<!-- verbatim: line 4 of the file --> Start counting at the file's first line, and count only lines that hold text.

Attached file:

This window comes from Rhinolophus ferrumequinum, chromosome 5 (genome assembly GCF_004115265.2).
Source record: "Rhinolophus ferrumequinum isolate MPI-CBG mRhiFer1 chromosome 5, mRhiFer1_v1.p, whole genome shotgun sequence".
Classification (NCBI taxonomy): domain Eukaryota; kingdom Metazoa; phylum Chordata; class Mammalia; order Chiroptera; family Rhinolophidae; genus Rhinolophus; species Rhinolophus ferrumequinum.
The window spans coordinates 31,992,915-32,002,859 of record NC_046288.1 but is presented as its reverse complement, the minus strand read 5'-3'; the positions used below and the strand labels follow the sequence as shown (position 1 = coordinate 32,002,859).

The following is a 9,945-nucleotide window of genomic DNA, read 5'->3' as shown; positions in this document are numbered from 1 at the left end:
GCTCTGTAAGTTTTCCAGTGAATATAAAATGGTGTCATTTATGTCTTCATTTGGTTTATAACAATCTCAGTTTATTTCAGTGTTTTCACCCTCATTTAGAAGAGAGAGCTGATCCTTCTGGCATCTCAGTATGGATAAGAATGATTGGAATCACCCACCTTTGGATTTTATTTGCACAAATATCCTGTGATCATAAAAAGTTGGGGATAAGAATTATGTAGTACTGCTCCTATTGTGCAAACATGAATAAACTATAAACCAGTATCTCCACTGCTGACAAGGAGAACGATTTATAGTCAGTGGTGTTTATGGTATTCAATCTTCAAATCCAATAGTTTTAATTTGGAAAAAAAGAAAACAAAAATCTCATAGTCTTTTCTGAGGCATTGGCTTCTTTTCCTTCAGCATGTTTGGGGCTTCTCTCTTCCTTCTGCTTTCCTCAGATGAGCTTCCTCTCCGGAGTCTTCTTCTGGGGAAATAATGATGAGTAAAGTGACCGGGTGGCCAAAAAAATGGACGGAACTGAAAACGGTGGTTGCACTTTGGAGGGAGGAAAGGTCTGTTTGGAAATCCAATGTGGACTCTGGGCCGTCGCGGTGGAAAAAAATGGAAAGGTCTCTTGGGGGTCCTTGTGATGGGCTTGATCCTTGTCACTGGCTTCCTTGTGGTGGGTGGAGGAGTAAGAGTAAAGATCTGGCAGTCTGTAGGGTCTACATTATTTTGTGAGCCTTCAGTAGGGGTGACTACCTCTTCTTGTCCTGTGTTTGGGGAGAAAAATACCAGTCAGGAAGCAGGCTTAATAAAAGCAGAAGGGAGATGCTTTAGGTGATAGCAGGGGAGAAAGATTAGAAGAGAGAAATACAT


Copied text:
The window spans coordinates 31,992,915-32,002,859 of record NC_046288.1 but is presented as its reverse complement, the minus strand read 5'-3'; the positions used below and the strand labels follow the sequence as shown (position 1 = coordinate 32,002,859).